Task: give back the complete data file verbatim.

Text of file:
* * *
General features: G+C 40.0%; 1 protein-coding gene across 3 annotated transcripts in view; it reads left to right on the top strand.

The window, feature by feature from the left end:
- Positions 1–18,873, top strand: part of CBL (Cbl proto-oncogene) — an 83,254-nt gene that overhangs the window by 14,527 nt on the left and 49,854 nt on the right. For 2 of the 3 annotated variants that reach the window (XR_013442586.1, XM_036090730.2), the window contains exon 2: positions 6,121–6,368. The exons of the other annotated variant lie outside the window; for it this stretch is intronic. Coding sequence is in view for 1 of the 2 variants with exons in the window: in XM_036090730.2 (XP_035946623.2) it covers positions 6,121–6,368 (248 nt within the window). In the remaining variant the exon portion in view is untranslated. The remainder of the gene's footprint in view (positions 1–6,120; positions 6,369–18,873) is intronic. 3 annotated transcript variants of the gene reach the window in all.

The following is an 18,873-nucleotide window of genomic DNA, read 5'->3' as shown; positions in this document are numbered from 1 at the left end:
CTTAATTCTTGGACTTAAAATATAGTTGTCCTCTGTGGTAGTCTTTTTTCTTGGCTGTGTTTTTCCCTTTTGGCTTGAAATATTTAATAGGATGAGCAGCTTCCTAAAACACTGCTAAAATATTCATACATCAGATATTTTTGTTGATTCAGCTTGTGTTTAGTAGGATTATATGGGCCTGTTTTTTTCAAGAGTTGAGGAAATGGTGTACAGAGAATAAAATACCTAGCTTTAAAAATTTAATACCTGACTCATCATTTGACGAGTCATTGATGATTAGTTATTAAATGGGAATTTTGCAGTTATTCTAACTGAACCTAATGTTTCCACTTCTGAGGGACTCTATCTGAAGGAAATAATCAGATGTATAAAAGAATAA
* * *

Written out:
General features: G+C 40.0%; 1 protein-coding gene across 3 annotated transcripts in view; it reads left to right on the top strand.

The window, feature by feature from the left end:
- Positions 1–18,873, top strand: part of CBL (Cbl proto-oncogene) — an 83,254-nt gene that overhangs the window by 14,527 nt on the left and 49,854 nt on the right. For 2 of the 3 annotated variants that reach the window (XR_013442586.1, XM_036090730.2), the window contains exon 2: positions 6,121–6,368. The exons of the other annotated variant lie outside the window; for it this stretch is intronic. Coding sequence is in view for 1 of the 2 variants with exons in the window: in XM_036090730.2 (XP_035946623.2) it covers positions 6,121–6,368 (248 nt within the window). In the remaining variant the exon portion in view is untranslated. The remainder of the gene's footprint in view (positions 1–6,120; positions 6,369–18,873) is intronic. 3 annotated transcript variants of the gene reach the window in all.

The following is an 18,873-nucleotide window of genomic DNA, read 5'->3' as shown; positions in this document are numbered from 1 at the left end:
CTTAATTCTTGGACTTAAAATATAGTTGTCCTCTGTGGTAGTCTTTTTTCTTGGCTGTGTTTTTCCCTTTTGGCTTGAAATATTTAATAGGATGAGCAGCTTCCTAAAACACTGCTAAAATATTCATACATCAGATATTTTTGTTGATTCAGCTTGTGTTTAGTAGGATTATATGGGCCTGTTTTTTTCAAGAGTTGAGGAAATGGTGTACAGAGAATAAAATACCTAGCTTTAAAAATTTAATACCTGACTCATCATTTGACGAGTCATTGATGATTAGTTATTAAATGGGAATTTTGCAGTTATTCTAACTGAACCTAATGTTTCCACTTCTGAGGGACTCTATCTGAAGGAAATAATCAGATGTATAAAAGAATAA